Congratulations to Phd student Andrea Roman Alfaro, who recently learned that she was awarded one of the 2019 Vanier Canada Graduate Scholarships!
Vanier Canada Scholarships are among the most prestigious scholarships available to graduate students studying in Canadian institutions. Vanier scholars are chosen based on their academic excellence, research potential and leadership potential and demonstrated ability. The program seeks and recognizes scholars who "demonstrate leadership skills and a high standard of scholarly achievement in graduate studies in the social sciences and humanities, natural sciences and/or engineering and health."
Andrea has just completed her second year of PhD studies in Sociology at the University of Toronto. Prior to this, she completed a BA in Sociology and Government at Skidmore College in Saratoga Springs, New York and an MA in Sociology, with an specialization in social policy and development at the Pontificia Universidad Católica del Perú in Lima, Peru. Andrea has already conducted research in Peru on privatization of education, education policies and programs, citizenship education, and gender inequality in academia. This work has resulted in publications (including one book, two book chapters, and one journal article) and through it she served as the Executive Coordinator of Grupo Sofia, an organization that promotes gender equality in the social sciences academia in Peru.
Andrea received the award based on her track record and the promise of her proposed dissertation project, Navigating the Multiplicity of Violence: Women’s Experiences of Violence in Peru. The faculty members supervising Andrea's dissertation are: Jerry Flores, Phil Goodman, Judy Taylor and Randol Contreras. Andrea's work breaks new ground by conducting research on Peru and Latinx populations and the different ways in which violence, incarceration and the criminal justice system produces and reinforces social inequalities.
The following abstract provides a summary of her dissertation plans.
Latin America is one of the most violent regions of the world, with a homicide rate 10 points higher than the global average. Most research on violence in Latin America has studied men’s participation in gangs, drug trafficking, guerrilla movements, and urban violence, obscuring women’s experiences with violence in their homes and broader communities. Research that has studied women’s experiences with violence has focused on gender violence, fostering a division between the study of violence in the street and the home. This division has created a limited understanding of violence, making crime and delinquency the focus of public outrage and government intervention, while overlooking how violence against women is related to these public issues. This study aims to show how violence on the street and in the home are connected by asking: how do women in marginalized urban neighbourhoods make sense of and cope with everyday forms of violence?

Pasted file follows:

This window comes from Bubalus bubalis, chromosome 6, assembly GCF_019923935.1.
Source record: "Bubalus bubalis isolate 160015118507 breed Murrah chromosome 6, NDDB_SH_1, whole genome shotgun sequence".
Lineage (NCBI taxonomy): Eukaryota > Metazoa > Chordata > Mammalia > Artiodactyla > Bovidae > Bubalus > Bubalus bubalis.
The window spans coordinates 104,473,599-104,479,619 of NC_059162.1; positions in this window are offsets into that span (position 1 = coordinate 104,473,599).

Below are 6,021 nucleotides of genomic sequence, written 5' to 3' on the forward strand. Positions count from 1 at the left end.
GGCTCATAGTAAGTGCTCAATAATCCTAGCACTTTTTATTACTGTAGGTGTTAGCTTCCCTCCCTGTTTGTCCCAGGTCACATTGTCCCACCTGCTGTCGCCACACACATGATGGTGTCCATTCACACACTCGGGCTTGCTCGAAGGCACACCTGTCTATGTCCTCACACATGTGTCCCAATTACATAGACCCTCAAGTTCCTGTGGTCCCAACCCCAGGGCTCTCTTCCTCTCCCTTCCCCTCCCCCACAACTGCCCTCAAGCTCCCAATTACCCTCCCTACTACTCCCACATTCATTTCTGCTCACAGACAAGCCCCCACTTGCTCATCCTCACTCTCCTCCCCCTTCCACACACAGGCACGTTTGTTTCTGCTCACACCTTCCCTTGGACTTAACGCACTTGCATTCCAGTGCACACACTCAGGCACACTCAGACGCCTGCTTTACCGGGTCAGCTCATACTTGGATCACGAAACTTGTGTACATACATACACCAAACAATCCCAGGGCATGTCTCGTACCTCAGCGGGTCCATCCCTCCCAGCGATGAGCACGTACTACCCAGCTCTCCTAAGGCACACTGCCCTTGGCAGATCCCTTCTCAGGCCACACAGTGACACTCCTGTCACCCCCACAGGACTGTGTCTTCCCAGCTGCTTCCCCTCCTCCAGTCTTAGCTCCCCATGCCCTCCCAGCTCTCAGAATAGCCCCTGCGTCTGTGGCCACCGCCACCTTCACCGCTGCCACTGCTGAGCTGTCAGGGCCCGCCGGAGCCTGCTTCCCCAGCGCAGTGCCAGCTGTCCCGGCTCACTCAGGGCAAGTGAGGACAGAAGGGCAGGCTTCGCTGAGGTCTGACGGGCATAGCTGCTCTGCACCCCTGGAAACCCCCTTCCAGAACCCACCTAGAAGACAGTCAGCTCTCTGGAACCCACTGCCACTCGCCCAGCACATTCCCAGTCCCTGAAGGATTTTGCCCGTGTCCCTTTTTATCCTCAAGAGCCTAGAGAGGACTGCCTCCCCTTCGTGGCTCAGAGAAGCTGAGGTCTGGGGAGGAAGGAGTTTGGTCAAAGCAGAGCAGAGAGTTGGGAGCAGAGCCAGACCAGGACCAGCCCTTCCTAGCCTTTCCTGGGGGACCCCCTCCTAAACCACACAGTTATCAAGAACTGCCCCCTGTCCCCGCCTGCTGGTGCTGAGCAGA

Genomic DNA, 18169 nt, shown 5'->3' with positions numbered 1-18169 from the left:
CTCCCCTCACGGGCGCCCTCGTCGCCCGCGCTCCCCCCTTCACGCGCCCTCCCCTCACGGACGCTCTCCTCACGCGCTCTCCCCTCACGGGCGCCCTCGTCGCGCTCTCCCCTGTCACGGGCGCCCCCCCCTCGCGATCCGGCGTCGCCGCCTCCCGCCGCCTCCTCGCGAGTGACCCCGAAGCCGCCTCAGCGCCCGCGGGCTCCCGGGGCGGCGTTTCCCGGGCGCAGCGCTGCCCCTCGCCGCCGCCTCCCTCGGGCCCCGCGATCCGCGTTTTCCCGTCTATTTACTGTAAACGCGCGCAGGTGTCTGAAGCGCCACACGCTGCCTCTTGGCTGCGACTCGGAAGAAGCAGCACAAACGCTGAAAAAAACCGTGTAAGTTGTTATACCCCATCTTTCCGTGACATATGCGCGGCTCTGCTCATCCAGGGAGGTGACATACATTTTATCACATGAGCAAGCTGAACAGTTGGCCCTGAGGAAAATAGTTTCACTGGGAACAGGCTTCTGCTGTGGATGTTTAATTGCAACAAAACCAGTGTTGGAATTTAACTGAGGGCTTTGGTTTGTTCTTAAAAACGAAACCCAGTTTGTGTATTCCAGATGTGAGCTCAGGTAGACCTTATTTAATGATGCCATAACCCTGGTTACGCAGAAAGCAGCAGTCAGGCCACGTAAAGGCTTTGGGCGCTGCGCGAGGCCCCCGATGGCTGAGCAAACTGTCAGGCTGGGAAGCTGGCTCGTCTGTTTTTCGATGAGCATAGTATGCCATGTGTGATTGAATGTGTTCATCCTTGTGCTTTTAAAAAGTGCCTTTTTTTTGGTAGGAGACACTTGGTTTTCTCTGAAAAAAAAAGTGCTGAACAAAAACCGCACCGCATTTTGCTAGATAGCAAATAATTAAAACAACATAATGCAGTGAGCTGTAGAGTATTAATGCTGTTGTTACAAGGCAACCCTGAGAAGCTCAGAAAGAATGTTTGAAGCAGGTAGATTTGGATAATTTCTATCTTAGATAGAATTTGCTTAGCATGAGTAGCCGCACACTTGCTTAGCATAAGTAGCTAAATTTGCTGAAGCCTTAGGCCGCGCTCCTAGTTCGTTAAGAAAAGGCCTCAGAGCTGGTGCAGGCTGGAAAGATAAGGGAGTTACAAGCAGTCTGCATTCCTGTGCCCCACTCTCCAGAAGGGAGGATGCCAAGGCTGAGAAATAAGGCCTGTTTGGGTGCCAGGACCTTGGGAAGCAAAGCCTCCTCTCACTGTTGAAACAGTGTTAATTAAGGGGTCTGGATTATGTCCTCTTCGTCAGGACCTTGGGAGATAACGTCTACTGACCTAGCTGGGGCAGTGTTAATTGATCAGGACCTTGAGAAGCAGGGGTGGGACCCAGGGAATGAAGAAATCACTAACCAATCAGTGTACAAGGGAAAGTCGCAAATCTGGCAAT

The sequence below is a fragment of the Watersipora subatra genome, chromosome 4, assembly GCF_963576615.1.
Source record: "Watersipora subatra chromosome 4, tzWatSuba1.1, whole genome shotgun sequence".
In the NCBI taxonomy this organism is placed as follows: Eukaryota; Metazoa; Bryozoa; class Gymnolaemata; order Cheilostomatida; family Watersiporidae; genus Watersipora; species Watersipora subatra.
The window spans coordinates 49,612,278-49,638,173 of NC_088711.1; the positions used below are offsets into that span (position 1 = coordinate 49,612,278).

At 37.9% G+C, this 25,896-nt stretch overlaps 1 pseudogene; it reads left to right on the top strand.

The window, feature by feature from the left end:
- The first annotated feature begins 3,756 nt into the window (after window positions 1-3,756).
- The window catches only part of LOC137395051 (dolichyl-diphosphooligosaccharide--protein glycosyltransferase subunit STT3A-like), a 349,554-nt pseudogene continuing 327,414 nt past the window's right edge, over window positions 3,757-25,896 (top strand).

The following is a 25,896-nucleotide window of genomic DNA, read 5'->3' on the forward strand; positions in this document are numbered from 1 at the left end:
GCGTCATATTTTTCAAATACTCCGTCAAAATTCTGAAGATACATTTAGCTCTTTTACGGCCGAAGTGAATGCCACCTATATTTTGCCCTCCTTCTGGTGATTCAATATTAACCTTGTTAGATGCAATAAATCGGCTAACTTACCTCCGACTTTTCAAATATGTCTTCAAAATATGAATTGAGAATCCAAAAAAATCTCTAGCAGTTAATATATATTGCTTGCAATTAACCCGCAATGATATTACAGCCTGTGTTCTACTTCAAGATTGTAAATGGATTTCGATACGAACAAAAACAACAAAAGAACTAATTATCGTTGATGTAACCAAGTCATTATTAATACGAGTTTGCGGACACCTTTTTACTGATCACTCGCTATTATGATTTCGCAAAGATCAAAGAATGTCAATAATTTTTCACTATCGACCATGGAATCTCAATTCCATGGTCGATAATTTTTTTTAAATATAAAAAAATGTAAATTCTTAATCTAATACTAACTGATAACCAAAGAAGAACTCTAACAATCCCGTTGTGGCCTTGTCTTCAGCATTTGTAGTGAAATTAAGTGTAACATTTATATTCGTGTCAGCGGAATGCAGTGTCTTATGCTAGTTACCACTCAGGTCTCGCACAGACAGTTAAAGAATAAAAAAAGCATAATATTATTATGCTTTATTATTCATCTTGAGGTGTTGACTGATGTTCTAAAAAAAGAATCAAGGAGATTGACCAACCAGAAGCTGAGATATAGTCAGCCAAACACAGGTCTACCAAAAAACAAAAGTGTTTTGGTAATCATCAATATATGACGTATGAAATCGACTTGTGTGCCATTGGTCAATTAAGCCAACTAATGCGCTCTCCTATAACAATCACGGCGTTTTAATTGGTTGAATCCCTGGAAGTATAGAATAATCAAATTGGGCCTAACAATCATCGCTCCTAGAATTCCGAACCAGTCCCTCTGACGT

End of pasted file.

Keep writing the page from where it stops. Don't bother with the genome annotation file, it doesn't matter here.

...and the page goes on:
In marginalized neighbourhoods, different forms of violence—crime, delinquency, domestic and gender violence, police harassment, and poverty—affect family and community relationships. Because of their role as caretakers, women are overburdened with the task of developing strategies to protect themselves and their loved ones from harm. As a result, women’s experiences in dealing with violence inside and outside the home are essential for understanding how different forms of violence are connected. I will explore these connections by conducting ethnographic fieldwork and interviews with women and men for one year in a marginalized urban neighbourhood located in Callao, one of the most violent provinces of Peru. This study hopes to contribute to the discussion on how violence arises and is perpetuated and how to improve the situation of Latin Americans who live under the threat of violence.